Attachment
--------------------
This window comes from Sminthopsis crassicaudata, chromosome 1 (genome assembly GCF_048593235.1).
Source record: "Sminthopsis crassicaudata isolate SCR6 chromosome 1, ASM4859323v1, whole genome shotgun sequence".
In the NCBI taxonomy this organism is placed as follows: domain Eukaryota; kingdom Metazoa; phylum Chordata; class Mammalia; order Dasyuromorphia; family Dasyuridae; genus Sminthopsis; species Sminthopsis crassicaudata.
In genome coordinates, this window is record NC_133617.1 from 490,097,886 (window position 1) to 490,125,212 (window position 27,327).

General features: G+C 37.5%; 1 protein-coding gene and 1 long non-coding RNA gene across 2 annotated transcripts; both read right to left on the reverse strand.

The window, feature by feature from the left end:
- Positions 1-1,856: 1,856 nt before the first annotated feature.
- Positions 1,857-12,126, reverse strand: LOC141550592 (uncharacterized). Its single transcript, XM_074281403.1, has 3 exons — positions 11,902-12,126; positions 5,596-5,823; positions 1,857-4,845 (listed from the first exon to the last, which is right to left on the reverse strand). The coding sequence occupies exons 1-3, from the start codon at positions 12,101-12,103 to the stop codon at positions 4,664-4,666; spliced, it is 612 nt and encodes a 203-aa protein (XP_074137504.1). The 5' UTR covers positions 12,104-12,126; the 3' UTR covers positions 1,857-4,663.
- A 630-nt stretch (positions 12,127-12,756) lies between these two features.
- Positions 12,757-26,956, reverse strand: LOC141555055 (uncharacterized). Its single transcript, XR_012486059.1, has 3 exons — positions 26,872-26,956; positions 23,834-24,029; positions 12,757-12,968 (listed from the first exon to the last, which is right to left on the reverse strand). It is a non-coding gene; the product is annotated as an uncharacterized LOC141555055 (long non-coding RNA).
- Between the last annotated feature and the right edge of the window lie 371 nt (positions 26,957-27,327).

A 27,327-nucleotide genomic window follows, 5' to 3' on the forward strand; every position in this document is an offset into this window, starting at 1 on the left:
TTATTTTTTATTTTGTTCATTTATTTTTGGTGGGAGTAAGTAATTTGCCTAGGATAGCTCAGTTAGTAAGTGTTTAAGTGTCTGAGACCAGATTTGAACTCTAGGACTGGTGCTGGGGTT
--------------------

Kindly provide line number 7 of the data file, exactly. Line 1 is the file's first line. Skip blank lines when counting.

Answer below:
- Positions 1-1,856: 1,856 nt before the first annotated feature.